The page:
14. News Article
    The next few months will be full of grim updates about the spread of the new coronavirus, but they will also be full of homecomings. Patients hospitalised with severe COVID-19, some having spent weeks breathing with the help of a mechanical ventilator, will set about resuming their lives. Many will likely deal with lingering effects of the virus — and of the emergency treatments that allowed them to survive it. “The issue we’re all going to be faced with the most in the coming months is how we’re going to help these people recover,” says Lauren Ferrante, a pulmonary and critical care physician at the Yale School of Medicine. Hospital practices that keep patients as lucid and mobile as possible, even in the throes of their illness, could improve their long-term odds. But many intensive care unit doctors say the pandemic’s strain on hospitals and the infectious nature of the virus are making it hard to stick to some of those practices. Read full story Source: Science, 8 April 2020
  15. News Article
    A major new model of post-acute care is needed for the discharge and rehabilitation of patients following COVID-19 infection, say Alice Murray, Clare Gerada, and Jackie Morris. A comprehensive plan must be made for the 50% of COVID-19 patients who will require some form of ongoing care following admission to intensive care, with the goal of improving their long-term outcomes and freeing-up much-needed acute hospital capacity. While the current focus is quite rightly on emergent cases, planning should be set in place to create post-acute care resources and facilities for the surge in numbers of people with the physical, psychological and functional consequences of prolonged ITU stays and or hospital admission following COVID-19 infection. One potential solution is to provide mass facilities, on a scale to match the Nightingale Hospitals in so-called “Centres of Excellence”, requisitioned for those who survive but need care and cannot return to their own homes, with both residential and day care units available. Read full story Source: HSJ, 9 April 2020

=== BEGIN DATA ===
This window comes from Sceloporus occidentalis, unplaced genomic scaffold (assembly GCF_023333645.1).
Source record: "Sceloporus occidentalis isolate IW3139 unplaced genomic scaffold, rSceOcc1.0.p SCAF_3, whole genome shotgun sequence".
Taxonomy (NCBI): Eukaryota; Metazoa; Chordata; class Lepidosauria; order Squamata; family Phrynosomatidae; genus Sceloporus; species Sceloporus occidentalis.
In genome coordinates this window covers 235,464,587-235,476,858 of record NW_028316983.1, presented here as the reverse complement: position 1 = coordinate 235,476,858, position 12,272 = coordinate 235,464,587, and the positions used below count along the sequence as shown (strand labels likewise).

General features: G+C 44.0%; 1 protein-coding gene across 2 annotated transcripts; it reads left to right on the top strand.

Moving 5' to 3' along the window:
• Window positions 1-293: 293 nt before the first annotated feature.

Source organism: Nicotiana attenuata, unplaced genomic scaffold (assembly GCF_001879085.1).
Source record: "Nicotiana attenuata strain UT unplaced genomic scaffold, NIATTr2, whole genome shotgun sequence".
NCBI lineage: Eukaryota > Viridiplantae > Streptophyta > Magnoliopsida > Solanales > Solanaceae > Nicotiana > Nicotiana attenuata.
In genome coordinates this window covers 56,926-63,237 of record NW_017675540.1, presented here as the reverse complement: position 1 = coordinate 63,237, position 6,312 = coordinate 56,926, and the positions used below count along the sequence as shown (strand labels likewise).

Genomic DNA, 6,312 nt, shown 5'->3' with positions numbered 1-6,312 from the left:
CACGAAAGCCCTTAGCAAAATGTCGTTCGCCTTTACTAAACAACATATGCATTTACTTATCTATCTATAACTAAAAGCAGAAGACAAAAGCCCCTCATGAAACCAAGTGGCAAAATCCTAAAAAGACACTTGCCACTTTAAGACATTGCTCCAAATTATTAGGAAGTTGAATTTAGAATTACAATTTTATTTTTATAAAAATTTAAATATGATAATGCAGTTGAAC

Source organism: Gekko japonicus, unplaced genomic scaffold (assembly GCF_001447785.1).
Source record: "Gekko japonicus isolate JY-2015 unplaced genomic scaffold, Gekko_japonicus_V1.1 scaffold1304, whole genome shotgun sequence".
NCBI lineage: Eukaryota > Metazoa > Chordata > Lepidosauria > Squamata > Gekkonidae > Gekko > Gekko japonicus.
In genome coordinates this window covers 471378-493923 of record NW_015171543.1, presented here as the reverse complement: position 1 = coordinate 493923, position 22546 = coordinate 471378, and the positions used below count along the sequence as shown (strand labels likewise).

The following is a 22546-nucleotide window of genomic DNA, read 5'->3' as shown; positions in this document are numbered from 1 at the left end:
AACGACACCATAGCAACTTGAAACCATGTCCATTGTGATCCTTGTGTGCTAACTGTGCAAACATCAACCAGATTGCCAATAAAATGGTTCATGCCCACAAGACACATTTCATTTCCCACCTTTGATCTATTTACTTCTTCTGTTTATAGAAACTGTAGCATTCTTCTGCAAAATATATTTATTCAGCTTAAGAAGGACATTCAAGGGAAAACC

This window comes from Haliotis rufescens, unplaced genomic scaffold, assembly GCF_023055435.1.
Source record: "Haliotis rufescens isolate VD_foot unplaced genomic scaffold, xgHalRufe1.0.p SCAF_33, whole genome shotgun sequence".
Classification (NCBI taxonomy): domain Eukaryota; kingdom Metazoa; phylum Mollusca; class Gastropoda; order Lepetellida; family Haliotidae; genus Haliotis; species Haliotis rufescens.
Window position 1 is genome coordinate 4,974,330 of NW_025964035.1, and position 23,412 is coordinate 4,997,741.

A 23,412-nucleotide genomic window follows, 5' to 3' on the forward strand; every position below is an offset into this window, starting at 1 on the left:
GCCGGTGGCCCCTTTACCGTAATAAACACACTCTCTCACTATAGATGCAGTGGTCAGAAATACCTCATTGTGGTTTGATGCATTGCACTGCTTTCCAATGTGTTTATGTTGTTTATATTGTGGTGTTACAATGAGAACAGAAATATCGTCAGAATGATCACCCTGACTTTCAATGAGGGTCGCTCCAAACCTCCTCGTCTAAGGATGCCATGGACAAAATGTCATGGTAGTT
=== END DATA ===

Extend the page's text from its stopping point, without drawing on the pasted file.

16. News Article
    A major NHS hospital is under such pressure that it has decided to discharge people early even though it admits that patients may be harmed and doctors think the policy is unwise. The Royal Cornwall Hospitals NHS trust has told staff to help it reduce the severe overcrowding it has been facing in recent weeks by discharging patients despite the risks involved. In a memo sent on 8 January, three trust bosses said the Royal Cornwall hospital in Truro, which is also known as Treliske hospital and has the county’s only A&E department, “has been under significant pressure for the last two weeks and it is vital that we are able to see and admit our acutely unwell patients through our emergency department and on to our wards”. The memo added: “One of these mitigations was to look at the level of risk that clinicians are taking when discharging patients from Treliske hospital either to home or to community services, recognising that this may be earlier than some clinicians would like and may cause a level of concern. “It was agreed, however, that this would be a proportionate risk that we as a health community were prepared to take on the understanding that there is a possibility that some of these patients will be readmitted or possibly come to harm.” Read full story Source: 14 January 2020